You and your ex will be parents forever; as such, you are “in business” together to raise happy, healthy children. If you can shift to seeing each other as successful business partners rather than as failed romantic partners, you are better prepared to agree on what steps to take with a troubled teenage child, how to respond to a bad report card or a school notice, how to take care of your child when he is sick, and more. It is only natural to keep your “business partner” (co-parent) in the loop with what is going on, and discuss solutions to issues regarding your “business” (your children). This should help to minimize conflict.

4. Stop Bad-Mouthing Your Ex

After a divorce, you will likely have the urge to bad-mouth your ex – but, you should never, ever do this in front of your child. This is something every divorced parent must learn to avoid since it will damage your children’s self-esteem – they know that they are one-half your ex, so whatever you say is wrong with your ex, your children will think is wrong with them, too – as well as their relationship with their other parent.

5. Keep Your Focus on Your Children

Once your marriage is over, you don’t have to talk to your ex about anything except your children. Keep your focus on the kids, and have conversations with your ex only if they pertain to sharing information about your children. If you keep your communication to this level, you can minimize conflict and avoid arguments.

6. Stop Trying to Control Your Ex

Right now, only your children are under your control. Giving up on trying to control your ex is not easy – especially if you feel they are doing everything wrong – but you will have to accept it sooner or later. Your ex is no longer your business. Try not to use your children to control what your ex is up to, don’t ask too many questions, and don’t treat your children as tools for playing games.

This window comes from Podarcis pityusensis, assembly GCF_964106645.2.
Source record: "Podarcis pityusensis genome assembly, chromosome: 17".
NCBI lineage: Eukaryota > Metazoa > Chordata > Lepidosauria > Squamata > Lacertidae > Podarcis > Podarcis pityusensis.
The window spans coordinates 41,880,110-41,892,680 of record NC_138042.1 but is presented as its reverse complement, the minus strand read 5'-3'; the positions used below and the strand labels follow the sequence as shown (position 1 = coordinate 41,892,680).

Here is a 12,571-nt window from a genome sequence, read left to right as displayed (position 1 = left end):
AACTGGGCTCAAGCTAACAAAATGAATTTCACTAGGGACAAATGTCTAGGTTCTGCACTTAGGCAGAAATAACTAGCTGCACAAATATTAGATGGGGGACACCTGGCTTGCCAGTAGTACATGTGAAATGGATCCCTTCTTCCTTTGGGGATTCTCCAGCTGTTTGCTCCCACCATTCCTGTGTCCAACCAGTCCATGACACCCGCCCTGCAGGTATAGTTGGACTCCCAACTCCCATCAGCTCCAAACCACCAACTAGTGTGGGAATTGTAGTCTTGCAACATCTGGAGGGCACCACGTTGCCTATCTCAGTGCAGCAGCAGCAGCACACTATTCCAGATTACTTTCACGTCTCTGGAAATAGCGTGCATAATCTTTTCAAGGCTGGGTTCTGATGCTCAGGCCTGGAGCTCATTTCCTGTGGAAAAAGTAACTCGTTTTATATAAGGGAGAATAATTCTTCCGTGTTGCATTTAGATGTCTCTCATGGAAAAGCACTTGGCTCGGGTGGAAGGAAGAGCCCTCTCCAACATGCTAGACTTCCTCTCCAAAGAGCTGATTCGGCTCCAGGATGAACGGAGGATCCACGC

7. Use the “10-Second Rule”

No parent is perfect and every once in a while, you’ll both make mistakes. Since you are not joined together under the same roof and you both share parenting of your children from afar, mistakes are bound to happen. When it happens, use a 10-second rule.

If your ex does something wrong (such as dropping the kids off significantly later than the agreed-upon time), take some time as well as a deep breath before you react. Reacting badly in front of the children is never good for them, nor is it good for your co-parenting relationship.

These co-parenting communication tips should help you transition to a healthy co-parenting relationship faster, but they won’t make the process easy if you have a difficult relationship with your ex. Remember that you will be co-parents for the rest of your children’s lives, so the faster you can transition to a good co-parenting relationship, the better it will be for everyone – yourself included!

Audrey Lamp is a proactive journalist who likes to get knowledge, analyze and present fresh ideas. Her background and various interests determine her genuine passion for writing. Find her on Facebook and Twitter.